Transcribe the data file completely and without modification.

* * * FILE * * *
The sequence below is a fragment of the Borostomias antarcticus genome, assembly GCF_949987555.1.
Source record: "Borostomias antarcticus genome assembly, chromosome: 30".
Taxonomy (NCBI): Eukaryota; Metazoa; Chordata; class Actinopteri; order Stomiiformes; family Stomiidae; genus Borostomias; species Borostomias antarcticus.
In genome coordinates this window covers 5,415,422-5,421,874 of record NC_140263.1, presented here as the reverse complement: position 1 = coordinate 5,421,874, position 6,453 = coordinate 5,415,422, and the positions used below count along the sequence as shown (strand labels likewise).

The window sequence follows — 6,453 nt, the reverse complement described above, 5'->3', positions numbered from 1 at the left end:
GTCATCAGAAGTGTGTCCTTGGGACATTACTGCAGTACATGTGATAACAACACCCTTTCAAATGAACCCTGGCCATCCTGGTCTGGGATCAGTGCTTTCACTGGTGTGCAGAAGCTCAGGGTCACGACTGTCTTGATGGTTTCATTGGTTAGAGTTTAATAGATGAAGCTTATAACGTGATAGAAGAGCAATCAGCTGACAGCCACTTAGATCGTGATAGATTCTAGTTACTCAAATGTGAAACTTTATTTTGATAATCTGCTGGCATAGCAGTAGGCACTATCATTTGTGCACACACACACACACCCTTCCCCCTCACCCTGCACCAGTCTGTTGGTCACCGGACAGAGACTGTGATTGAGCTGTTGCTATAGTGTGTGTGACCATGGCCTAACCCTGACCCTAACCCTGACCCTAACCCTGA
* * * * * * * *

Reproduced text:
The sequence below is a fragment of the Borostomias antarcticus genome, assembly GCF_949987555.1.
Source record: "Borostomias antarcticus genome assembly, chromosome: 30".
Taxonomy (NCBI): Eukaryota; Metazoa; Chordata; class Actinopteri; order Stomiiformes; family Stomiidae; genus Borostomias; species Borostomias antarcticus.
In genome coordinates this window covers 5,415,422-5,421,874 of record NC_140263.1, presented here as the reverse complement: position 1 = coordinate 5,421,874, position 6,453 = coordinate 5,415,422, and the positions used below count along the sequence as shown (strand labels likewise).

The window sequence follows — 6,453 nt, the reverse complement described above, 5'->3', positions numbered from 1 at the left end:
GTCATCAGAAGTGTGTCCTTGGGACATTACTGCAGTACATGTGATAACAACACCCTTTCAAATGAACCCTGGCCATCCTGGTCTGGGATCAGTGCTTTCACTGGTGTGCAGAAGCTCAGGGTCACGACTGTCTTGATGGTTTCATTGGTTAGAGTTTAATAGATGAAGCTTATAACGTGATAGAAGAGCAATCAGCTGACAGCCACTTAGATCGTGATAGATTCTAGTTACTCAAATGTGAAACTTTATTTTGATAATCTGCTGGCATAGCAGTAGGCACTATCATTTGTGCACACACACACACACCCTTCCCCCTCACCCTGCACCAGTCTGTTGGTCACCGGACAGAGACTGTGATTGAGCTGTTGCTATAGTGTGTGTGACCATGGCCTAACCCTGACCCTAACCCTGACCCTAACCCTGA